US Labor Market Challenges

Some states have experienced better outcomes than others.

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America's Labor Shortage
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The U.S. labor market is still adjusting to the realities of the global economy. Currently, there are 75 workers per 100 available jobs. Early retirements, family care responsibilities, decreased immigration and a mismatch of skill sets have all contributed to a deficit of workers in the country. Despite the presumption that the “Great Resignation” has run its course, quitting rates remain high, particularly in the hospitality, retail and business services sectors.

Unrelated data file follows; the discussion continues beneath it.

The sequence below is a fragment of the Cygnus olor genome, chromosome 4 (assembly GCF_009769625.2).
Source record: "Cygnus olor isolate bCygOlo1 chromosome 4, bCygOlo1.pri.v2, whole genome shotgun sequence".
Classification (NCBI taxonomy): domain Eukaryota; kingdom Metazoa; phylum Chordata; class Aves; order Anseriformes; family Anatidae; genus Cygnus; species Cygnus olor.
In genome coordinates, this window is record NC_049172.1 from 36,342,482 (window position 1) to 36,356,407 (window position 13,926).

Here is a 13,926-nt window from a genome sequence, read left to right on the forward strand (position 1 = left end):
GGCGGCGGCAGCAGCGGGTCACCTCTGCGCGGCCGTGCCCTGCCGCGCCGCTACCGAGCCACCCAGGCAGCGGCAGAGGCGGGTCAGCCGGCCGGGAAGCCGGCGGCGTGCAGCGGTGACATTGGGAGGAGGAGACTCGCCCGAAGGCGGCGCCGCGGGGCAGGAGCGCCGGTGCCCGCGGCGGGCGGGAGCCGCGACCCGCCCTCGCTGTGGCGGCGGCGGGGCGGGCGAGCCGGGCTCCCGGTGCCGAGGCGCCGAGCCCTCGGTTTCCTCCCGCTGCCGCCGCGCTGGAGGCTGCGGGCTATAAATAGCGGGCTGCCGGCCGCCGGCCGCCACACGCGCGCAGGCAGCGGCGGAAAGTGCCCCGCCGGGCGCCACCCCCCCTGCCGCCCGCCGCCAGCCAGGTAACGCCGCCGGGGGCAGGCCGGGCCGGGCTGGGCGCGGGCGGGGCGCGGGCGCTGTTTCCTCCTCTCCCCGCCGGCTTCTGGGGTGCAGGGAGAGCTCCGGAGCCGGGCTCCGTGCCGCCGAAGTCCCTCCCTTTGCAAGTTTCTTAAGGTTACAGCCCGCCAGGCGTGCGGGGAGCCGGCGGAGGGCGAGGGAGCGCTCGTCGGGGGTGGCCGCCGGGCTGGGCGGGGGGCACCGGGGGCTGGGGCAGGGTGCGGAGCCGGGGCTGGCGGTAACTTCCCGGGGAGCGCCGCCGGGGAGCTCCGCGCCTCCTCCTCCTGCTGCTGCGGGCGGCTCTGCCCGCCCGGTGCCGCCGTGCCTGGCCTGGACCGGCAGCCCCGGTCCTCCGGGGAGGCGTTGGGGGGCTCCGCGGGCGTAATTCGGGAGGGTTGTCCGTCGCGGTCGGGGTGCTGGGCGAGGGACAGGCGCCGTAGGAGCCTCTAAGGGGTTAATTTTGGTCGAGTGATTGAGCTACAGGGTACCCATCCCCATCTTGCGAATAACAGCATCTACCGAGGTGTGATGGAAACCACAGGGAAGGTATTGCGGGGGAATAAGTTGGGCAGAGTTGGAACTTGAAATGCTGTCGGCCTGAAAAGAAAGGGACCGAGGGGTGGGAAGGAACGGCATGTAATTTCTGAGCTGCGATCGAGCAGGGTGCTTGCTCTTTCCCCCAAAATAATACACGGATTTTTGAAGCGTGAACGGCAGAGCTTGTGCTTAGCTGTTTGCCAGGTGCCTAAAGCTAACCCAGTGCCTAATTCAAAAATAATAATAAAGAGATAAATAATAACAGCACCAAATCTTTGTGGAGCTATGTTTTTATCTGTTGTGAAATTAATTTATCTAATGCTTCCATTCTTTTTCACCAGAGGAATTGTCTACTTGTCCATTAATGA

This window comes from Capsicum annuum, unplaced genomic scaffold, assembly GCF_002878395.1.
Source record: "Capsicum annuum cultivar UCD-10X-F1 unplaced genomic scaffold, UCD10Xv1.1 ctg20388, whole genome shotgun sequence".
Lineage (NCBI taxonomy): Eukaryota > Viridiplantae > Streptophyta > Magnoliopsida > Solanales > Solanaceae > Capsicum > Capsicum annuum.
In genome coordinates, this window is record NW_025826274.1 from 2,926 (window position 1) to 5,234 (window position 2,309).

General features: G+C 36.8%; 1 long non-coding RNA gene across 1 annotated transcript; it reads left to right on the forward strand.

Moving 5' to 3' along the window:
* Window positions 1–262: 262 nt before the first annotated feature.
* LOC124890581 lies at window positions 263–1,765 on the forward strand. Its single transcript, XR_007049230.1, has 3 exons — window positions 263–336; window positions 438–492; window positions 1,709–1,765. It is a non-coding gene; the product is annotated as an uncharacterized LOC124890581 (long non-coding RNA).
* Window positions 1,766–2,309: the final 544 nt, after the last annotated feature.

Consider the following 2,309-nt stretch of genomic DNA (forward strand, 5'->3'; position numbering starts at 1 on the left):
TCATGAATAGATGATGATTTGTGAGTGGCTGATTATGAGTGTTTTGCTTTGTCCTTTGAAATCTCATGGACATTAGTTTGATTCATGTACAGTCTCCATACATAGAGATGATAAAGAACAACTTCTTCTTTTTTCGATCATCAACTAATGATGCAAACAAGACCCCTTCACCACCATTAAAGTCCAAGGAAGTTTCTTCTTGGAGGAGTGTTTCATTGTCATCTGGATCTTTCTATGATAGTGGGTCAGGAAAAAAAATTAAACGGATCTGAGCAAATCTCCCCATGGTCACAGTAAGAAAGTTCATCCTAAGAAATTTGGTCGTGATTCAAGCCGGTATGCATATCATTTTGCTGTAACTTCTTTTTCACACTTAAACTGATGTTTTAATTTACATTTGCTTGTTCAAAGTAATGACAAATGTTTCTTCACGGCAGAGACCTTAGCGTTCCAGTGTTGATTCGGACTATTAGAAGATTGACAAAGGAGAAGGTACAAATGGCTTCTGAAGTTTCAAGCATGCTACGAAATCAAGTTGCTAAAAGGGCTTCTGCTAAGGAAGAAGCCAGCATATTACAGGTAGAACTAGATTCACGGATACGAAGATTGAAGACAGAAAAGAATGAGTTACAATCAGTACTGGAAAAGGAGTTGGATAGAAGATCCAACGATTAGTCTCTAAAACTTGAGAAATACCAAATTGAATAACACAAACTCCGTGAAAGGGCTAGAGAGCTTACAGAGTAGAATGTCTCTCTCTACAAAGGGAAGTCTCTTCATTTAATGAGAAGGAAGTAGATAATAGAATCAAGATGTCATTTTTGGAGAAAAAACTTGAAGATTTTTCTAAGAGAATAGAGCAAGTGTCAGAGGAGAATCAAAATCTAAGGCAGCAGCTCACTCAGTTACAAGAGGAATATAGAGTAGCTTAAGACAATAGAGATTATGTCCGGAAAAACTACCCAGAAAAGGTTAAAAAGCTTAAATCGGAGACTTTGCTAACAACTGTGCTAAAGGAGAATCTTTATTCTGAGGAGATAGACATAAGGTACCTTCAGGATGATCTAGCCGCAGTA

Some states have experienced better outcomes than others. Rural areas across the Great Plains, parts of the Rocky Mountains and the extreme northeast face the most severe worker shortages. Interestingly, New York, Nevada and California stand out as exceptions to the worker shortage trend, as they actually have a labor surplus. Job creation has also been uneven. Georgia, Colorado, New Mexico and Nevada saw the most significant increase in job openings. Their job openings rose by 70 percent or more from February 2020 to June 2023, while the national average for that period was 41 percent.

Geopolitical Futures (GPF) was founded in 2015 by George Friedman, international strategist and author of The Storm Before the Calm and The Next 100 Years. GPF is non-ideological, analyzes the world and forecasts the future using geopolitics: political, economic, military and geographic dimensions at the foundation of a nation.